A full-time force should be established to eliminate organised crime gangs involved in illicit cross-border fraud between the North and the Republic, a meeting of politicians from UK and Ireland said.
Revenue and customs commissioners north and south and criminal asset recovery and environmental agencies should be involved in the crackdown on duty free fuel and tobacco (inset), the British/Irish Parliamentary Assembly (BIPA) said.
It added on-the-spot fines could be introduced for consumers found to have knowingly bought the commodities.
Cigarette fraud alone cost the Irish Exchequer up to €575m in 2013 while the UK's "tax gap" from tobacco smuggling was £2bn in 2012/13, a report from the BIPA said.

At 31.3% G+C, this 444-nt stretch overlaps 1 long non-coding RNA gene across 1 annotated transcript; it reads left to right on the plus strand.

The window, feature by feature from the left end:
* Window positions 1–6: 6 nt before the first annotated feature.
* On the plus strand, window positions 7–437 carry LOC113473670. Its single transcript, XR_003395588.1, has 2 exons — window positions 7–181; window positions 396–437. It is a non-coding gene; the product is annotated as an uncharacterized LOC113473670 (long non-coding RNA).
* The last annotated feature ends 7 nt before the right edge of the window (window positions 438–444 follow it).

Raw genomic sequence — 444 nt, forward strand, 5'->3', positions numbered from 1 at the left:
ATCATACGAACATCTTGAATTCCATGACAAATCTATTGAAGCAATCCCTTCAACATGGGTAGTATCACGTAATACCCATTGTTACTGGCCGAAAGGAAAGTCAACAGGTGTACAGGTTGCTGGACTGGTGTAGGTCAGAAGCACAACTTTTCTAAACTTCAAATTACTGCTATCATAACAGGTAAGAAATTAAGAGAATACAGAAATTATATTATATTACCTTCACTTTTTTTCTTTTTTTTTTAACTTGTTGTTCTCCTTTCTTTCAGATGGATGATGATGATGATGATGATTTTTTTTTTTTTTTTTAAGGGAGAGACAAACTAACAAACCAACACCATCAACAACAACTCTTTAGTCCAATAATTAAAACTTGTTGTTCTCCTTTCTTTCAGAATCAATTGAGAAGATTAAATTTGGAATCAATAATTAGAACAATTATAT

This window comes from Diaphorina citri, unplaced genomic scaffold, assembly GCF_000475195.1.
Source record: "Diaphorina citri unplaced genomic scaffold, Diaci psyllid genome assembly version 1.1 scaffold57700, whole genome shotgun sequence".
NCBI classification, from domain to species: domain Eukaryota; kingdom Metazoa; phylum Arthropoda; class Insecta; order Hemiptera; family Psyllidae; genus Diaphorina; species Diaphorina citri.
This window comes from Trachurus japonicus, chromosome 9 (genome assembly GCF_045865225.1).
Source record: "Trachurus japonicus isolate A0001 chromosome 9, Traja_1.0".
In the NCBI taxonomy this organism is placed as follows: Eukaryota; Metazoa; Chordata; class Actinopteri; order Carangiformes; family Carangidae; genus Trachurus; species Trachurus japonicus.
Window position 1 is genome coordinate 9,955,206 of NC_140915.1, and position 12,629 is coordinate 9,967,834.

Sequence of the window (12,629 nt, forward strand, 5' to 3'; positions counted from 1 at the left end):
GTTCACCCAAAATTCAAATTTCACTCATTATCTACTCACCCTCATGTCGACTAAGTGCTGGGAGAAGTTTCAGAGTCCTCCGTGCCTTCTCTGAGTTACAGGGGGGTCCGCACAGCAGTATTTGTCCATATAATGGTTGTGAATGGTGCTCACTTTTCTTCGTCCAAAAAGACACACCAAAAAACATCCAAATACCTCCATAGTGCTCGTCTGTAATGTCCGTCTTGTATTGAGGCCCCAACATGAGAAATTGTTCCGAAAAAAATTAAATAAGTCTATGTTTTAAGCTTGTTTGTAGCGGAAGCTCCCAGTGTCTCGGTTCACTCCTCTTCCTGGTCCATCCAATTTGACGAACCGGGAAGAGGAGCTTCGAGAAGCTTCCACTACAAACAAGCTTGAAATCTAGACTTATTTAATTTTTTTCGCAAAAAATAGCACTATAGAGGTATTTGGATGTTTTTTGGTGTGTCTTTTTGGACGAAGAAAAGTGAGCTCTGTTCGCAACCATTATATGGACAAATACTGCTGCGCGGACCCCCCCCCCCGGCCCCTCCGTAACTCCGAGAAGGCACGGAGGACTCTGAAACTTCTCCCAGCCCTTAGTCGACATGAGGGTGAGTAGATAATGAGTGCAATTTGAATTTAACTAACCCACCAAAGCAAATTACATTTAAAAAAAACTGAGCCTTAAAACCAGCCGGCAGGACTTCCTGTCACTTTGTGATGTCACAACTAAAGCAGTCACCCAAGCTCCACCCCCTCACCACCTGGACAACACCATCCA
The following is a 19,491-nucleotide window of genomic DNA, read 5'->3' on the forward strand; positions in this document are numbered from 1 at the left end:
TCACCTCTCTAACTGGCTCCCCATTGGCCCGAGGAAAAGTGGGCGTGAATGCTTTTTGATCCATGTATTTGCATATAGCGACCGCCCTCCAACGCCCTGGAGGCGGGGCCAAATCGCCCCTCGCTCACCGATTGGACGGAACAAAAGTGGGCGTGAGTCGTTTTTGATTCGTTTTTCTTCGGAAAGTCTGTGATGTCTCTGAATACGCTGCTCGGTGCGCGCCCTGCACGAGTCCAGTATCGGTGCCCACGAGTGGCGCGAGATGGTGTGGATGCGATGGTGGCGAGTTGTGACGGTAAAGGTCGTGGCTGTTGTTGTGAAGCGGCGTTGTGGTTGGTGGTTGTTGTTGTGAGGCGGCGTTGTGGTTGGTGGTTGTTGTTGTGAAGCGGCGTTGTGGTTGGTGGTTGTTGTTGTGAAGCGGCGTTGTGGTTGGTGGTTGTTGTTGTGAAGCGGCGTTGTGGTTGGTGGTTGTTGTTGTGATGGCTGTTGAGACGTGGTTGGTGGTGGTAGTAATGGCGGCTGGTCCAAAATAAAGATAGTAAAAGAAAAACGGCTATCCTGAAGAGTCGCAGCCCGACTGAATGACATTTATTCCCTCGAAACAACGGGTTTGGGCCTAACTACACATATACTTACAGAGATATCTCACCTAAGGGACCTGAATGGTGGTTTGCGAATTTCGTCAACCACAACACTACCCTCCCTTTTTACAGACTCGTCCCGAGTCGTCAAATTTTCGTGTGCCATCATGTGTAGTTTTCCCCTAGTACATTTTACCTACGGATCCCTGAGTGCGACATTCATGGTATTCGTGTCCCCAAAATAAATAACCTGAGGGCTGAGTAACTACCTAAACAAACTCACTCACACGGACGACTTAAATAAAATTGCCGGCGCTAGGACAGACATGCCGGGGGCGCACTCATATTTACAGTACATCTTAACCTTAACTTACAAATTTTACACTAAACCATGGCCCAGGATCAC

It added: "The committee recommends that the cross-border enforcement groups establish a permanent, full-time taskforce dedicated to eliminate the activities of organised crime gangs involved with cross-border illicit trade."
The BIPA includes Westminister MPs, TDs of the Dail, the Stormont assembly and legislatures in Scotland and Wales.
It met in Leinster House yesterday.
Lucrative black market smuggling has been a problem for many years.
A new unrinsable fuel marker is to be added later this year to try to curb the incidence of diesel laundering.